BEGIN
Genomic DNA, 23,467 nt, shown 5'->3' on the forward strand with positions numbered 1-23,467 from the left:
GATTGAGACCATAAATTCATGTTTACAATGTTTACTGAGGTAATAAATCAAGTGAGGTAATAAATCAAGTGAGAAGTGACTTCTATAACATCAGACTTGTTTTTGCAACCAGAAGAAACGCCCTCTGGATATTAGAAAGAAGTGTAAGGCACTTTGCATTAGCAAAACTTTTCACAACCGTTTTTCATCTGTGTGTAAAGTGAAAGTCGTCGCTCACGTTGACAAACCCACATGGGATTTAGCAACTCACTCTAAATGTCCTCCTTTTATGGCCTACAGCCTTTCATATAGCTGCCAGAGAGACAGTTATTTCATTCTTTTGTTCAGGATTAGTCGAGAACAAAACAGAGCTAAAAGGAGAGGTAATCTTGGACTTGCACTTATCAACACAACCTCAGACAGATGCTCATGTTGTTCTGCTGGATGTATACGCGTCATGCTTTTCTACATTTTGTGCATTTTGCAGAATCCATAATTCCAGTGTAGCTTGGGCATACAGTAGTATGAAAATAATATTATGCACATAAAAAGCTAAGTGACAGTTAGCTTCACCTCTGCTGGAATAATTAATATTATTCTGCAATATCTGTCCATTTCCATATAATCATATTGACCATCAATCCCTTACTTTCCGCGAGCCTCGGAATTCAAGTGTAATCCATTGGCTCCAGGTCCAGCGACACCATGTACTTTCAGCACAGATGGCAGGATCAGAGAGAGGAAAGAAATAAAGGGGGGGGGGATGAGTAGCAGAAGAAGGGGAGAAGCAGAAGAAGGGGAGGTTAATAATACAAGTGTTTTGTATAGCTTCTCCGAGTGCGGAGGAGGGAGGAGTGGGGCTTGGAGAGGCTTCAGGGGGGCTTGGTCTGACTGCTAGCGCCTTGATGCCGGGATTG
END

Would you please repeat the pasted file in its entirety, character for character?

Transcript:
Genomic DNA, 23,467 nt, shown 5'->3' on the forward strand with positions numbered 1-23,467 from the left:
GATTGAGACCATAAATTCATGTTTACAATGTTTACTGAGGTAATAAATCAAGTGAGGTAATAAATCAAGTGAGAAGTGACTTCTATAACATCAGACTTGTTTTTGCAACCAGAAGAAACGCCCTCTGGATATTAGAAAGAAGTGTAAGGCACTTTGCATTAGCAAAACTTTTCACAACCGTTTTTCATCTGTGTGTAAAGTGAAAGTCGTCGCTCACGTTGACAAACCCACATGGGATTTAGCAACTCACTCTAAATGTCCTCCTTTTATGGCCTACAGCCTTTCATATAGCTGCCAGAGAGACAGTTATTTCATTCTTTTGTTCAGGATTAGTCGAGAACAAAACAGAGCTAAAAGGAGAGGTAATCTTGGACTTGCACTTATCAACACAACCTCAGACAGATGCTCATGTTGTTCTGCTGGATGTATACGCGTCATGCTTTTCTACATTTTGTGCATTTTGCAGAATCCATAATTCCAGTGTAGCTTGGGCATACAGTAGTATGAAAATAATATTATGCACATAAAAAGCTAAGTGACAGTTAGCTTCACCTCTGCTGGAATAATTAATATTATTCTGCAATATCTGTCCATTTCCATATAATCATATTGACCATCAATCCCTTACTTTCCGCGAGCCTCGGAATTCAAGTGTAATCCATTGGCTCCAGGTCCAGCGACACCATGTACTTTCAGCACAGATGGCAGGATCAGAGAGAGGAAAGAAATAAAGGGGGGGGGGATGAGTAGCAGAAGAAGGGGAGAAGCAGAAGAAGGGGAGGTTAATAATACAAGTGTTTTGTATAGCTTCTCCGAGTGCGGAGGAGGGAGGAGTGGGGCTTGGAGAGGCTTCAGGGGGGCTTGGTCTGACTGCTAGCGCCTTGATGCCGGGATTG